Assassin's Creed IV Black Flag review

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ChrisAntistaPizza

That's good to here. I wasn't a big fan of the ship parts in ACIII either so that made me even more hesitant to this game. After reading what you've had to say I think I'll definitely pick this up at some point. I'm guessing there will be some awesome holiday time deals for this game somewherer. Unfourtunately, my 360 died recently so I'll have to send that in to get repaired first. Really a bad time to break since I'll have to spend around $100 to fix it, which could have gone towards saving for and xbox one. 

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Alaina OXM

Hope you and your 360 are reunited soon, btw!

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Alaina OXM

Whoops!  Forgot to update for a bit.  I'd say you'll like ACIV depending on whether or not you're the type of person who really digs the main storyline, or picks at it while you spend globs and globs of time in side missions. If the former, and a fan of AC2's pacing/approach to stealth, you may become disgruntled by most of the tailing missions for about the first three-quarters of the game.  You'll also have to do quite a bit of ship stuff in order to be strong enough to survive certain battles.  It gets a lot better in about Sequence 9 or so, thankfully, and there are some emotional moments that stand out toward the end.  On the other hand, if you're a side-activities kind of person, there's a lot to like while on land.  Kingston is huge.  Havana feels like clamboring around Italy (though with much easily discerned climbing paths).  Really dug some of the "Templar Hunt" side missions, and man.  Grabbing all the collectibles...that'll blow whole evenings without you even noticing.

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ChrisAntistaPizza

Assassin's Creed is a game that seems to play better in a smaller world that has a lot of vertical elements involved. Assassin's Creed II and the other two Ezio games were my favorite because there was always something to climb and almost always a way to navigate across the city wihtout touching the ground. Then bam, Assassin's Creed III comes out with a massive world that you navigated by riding or hourse or running on the ground. While the game has always been a journey from point to point on the map, AC III turned those trips into tedious, long trips across the map. A letdown when compared to the dynamic journys between points in previous games. I haven't played AC IV yet and I'm not even sure if I willl get it, sailing was one of my least favorite parts of three. It just seemed like the developers cared a lot about making great gameplay AND an engaging story in pre-AC III titles. Like the decoding parts where you would find Assassin and Templar symbols in real photographs. Unfourtantely, it seems the focus has shifted soley to the game play, which can still make an amazing 9 game but doen't keep people coming back after so many iterations in the series.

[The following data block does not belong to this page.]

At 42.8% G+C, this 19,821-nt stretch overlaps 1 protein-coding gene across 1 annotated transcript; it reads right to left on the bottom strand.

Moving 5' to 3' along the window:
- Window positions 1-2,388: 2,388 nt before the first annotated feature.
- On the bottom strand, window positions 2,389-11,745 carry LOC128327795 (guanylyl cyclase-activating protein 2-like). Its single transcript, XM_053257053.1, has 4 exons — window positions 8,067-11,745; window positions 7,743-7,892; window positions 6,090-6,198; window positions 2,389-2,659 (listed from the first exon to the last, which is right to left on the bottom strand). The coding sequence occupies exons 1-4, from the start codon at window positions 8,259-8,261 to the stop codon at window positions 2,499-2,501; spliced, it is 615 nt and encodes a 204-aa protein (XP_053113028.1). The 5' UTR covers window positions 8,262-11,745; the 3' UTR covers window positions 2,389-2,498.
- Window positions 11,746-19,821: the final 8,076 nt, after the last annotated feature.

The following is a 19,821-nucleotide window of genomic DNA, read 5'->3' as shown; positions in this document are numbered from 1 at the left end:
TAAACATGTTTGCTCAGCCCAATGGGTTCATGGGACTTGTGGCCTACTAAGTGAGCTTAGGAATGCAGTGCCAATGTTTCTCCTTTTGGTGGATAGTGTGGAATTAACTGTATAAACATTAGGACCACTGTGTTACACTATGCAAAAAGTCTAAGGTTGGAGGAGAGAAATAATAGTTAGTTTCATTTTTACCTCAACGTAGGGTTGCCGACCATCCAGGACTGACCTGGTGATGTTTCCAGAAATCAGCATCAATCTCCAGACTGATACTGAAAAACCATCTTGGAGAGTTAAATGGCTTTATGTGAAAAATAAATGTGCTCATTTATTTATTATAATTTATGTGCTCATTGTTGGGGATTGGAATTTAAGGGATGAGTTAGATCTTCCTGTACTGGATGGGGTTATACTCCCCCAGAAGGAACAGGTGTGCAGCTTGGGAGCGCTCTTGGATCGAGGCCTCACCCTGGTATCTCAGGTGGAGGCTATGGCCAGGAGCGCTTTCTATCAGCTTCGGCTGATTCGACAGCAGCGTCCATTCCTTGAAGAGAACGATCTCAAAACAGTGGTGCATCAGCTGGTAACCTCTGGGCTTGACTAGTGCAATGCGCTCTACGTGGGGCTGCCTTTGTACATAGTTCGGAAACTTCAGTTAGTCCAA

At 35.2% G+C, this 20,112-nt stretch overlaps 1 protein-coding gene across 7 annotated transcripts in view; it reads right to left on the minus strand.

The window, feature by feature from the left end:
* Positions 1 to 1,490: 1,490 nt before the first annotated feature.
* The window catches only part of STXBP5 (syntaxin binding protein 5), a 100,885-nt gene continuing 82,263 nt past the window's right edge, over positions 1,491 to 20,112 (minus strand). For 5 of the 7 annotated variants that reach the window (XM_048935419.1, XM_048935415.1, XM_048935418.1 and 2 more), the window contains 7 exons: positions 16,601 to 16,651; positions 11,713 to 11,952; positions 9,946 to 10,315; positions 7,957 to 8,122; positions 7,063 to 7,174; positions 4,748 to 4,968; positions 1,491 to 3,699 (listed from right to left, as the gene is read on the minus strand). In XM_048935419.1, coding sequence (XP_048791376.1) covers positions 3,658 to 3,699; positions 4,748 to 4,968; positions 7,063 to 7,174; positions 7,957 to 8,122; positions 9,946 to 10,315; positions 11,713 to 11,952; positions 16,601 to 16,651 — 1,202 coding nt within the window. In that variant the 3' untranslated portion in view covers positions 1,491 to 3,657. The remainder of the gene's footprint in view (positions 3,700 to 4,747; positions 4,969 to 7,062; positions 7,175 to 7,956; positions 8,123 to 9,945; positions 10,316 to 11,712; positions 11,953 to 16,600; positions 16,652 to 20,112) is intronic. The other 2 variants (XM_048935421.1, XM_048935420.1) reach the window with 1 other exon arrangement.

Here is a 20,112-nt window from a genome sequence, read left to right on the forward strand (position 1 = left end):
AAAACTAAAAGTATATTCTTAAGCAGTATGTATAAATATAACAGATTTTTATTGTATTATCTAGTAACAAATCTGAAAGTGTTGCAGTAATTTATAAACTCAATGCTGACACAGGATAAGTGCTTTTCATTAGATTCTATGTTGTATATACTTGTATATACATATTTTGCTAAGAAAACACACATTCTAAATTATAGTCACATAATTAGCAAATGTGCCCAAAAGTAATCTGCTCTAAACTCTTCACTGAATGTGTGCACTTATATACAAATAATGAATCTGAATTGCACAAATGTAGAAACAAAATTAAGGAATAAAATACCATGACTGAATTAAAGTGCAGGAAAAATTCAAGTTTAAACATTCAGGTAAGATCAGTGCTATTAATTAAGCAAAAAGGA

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Alaina OXM

I've yet to actually dive super deep in, but I did get in a good deal of time in with the game on the preview side.  (Also, talked to Mikel quite a bit as soon as he turned in the review -- might even say I sort of ambushed him as he was walking by later that day...)

Here's my take so far, if it helps: I've been a fan of the series in a similar way to you - I really missed a lot of that building-climbing while playing ACIII.  (Also, wasn't nearly as blown away by all the ship stuff as some other folks were.)  I've also missed that kind of creepy sci-fi angle with the Eden puzzles.  And, I freaking hated Legend of Zelda: Wind Waker for all the unforgivable real-time hours spent on the water.

So far so good on most of those points (and Mikel has reassured me that it'll stay that way through the game -- I'll see soon enough!). There are still not a lot of tall buildings, but, there's a lot more sneaky bits and as a fan of the sci-fi storyline, stuff in the present-day to chew on.  So far so good on the ship angle, as well...no commuter's rage yet.  (The 'travel speed' option for sailing helps a LOT.)

I'll weigh in again later when I'm done.

 
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